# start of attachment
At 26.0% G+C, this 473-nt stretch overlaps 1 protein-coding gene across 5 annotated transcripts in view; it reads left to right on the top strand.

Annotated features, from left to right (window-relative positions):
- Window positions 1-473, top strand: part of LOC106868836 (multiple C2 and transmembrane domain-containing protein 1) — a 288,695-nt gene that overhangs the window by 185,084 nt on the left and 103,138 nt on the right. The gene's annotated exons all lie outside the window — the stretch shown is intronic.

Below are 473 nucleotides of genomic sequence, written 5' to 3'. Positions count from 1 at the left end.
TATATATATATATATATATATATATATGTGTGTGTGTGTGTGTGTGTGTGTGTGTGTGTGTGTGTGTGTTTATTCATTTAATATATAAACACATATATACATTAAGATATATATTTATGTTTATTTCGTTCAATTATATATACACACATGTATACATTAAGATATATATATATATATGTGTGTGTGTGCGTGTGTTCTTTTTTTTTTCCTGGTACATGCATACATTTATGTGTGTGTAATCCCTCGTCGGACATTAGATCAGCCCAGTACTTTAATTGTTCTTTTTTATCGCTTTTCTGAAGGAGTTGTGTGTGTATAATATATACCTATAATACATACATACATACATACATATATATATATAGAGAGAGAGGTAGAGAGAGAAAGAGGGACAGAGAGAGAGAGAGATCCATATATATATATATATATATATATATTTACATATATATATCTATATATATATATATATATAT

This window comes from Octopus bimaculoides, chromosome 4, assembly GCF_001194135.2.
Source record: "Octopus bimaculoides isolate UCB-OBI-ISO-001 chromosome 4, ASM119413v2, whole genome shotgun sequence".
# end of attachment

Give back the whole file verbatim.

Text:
At 26.0% G+C, this 473-nt stretch overlaps 1 protein-coding gene across 5 annotated transcripts in view; it reads left to right on the top strand.

Annotated features, from left to right (window-relative positions):
- Window positions 1-473, top strand: part of LOC106868836 (multiple C2 and transmembrane domain-containing protein 1) — a 288,695-nt gene that overhangs the window by 185,084 nt on the left and 103,138 nt on the right. The gene's annotated exons all lie outside the window — the stretch shown is intronic.

Below are 473 nucleotides of genomic sequence, written 5' to 3'. Positions count from 1 at the left end.
TATATATATATATATATATATATATATGTGTGTGTGTGTGTGTGTGTGTGTGTGTGTGTGTGTGTGTGTTTATTCATTTAATATATAAACACATATATACATTAAGATATATATTTATGTTTATTTCGTTCAATTATATATACACACATGTATACATTAAGATATATATATATATATGTGTGTGTGTGCGTGTGTTCTTTTTTTTTTCCTGGTACATGCATACATTTATGTGTGTGTAATCCCTCGTCGGACATTAGATCAGCCCAGTACTTTAATTGTTCTTTTTTATCGCTTTTCTGAAGGAGTTGTGTGTGTATAATATATACCTATAATACATACATACATACATACATATATATATATAGAGAGAGAGGTAGAGAGAGAAAGAGGGACAGAGAGAGAGAGAGATCCATATATATATATATATATATATATATTTACATATATATATCTATATATATATATATATATAT

This window comes from Octopus bimaculoides, chromosome 4, assembly GCF_001194135.2.
Source record: "Octopus bimaculoides isolate UCB-OBI-ISO-001 chromosome 4, ASM119413v2, whole genome shotgun sequence".